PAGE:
To beat the market, investors need to be able to identify those stocks that will provide the best returns. However, any analysis is bound to be wrong for the simple fact that it is an estimate of things to come, and most of us are not in the business of predicting the future. Using this analysis, the investor will make a decision as to whether to invest in a company, and if so, how much. When an analysis is wrong, it may often be the difference between outperforming the market and falling short.

To beat the market, it is not enough for us to analyze companies. Incorporate these three simple rules into your investment strategy to give your portfolio an edge.

The Steps

Keeping a comfortable Margin of Safety is crucial to wise investing.

The First rule is to maintain a Margin of Safety. The concept is simple with an example: If the analysis estimates XYZ stock is worth $10 and you decide to maintain a 10% Margin of Safety, then you should invest in the XYZ stock at a price no higher than 90% (100% – Margin of Safety) of the price determined in the analysis. In the example I gave, this means 90% of $10, or $9. By applying a Margin of Safety to our analysis, we are allowing for error in the analysis. If an analysis has more uncertainty, a higher Margin of Safety should be used.

The Second rule is to Dollar Cost Average. This sounds complicated, but is not. In fact, if you have a 401k or an IRA, you are probably already applying the technique and didn’t know it. Dollar Cost Averaging is a concept based on a simple fact that successfully timing the market is almost impossible to do. One study showed that in order to produce successful returns, an investor would have to time the market right approximately 80% of the time. Dollar Cost Averaging allows us to invest our money at a fair price by contributing a fixed amount of money over time instead of trying to time the market. Learn more about Dollar Cost Averaging here.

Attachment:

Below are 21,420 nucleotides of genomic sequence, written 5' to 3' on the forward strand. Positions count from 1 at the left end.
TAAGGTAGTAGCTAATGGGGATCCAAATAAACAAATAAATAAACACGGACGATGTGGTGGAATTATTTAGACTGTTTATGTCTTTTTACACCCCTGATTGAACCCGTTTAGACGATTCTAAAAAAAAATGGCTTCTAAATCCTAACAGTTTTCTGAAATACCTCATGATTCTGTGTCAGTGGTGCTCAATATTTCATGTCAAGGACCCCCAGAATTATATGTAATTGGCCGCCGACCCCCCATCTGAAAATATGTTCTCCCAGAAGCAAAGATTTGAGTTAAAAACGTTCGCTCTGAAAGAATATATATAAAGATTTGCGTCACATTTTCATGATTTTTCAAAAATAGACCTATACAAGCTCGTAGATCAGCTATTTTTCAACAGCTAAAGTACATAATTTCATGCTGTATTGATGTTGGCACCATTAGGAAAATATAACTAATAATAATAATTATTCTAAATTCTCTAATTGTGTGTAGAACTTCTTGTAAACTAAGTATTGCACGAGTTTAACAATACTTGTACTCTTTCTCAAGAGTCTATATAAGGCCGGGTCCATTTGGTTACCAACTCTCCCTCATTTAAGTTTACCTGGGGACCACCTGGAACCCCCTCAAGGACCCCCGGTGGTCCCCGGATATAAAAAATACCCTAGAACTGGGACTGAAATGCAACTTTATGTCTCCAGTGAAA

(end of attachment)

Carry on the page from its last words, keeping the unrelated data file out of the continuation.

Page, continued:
The Third and final rule is to keep those commission costs low. The more times you make trades, the more fees you have to pay. For example, to invest $100, you may be required to pay a $7 commission on the trade. This fee is what a company will charge you to cover their costs and to execute the trade. For an investor to recover this cost, the stock would have to gain over 7%, and that’s just to break even. To breakeven and beat the market, this position might have to earn 15% or more! So, how can we lower our commissions? It’s simple, invest larger amounts, and invest less frequently. If you are scratching your head right now, don’t worry.  If you think that this rule is somewhat contradicting to our Dollar Cost Averaging rule above, you are correct. What we can take away from this observation is that it is important to strike a balance between the two rules where you are comfortable.

Investors who consistently outperform the market are not doing anything secret, they are simply investing their money in smart ways – they are “Intelligent Investors.” By applying these three simple rules to your investment strategy, you should be able to give your portfolio an edge.

To Drip or Not To Drip

Earlier this week I was speaking to one of the guys at work about true DRIPs and how they can be a great way to build a position in a company, especially when you are just starting out and when your portfolio is on the smaller side. I wrote about DRIPs and SPPs in an earlier post, but my co-worker had some additional questions about synthetic DRIPs and when (or if) to use any DRIPs at all.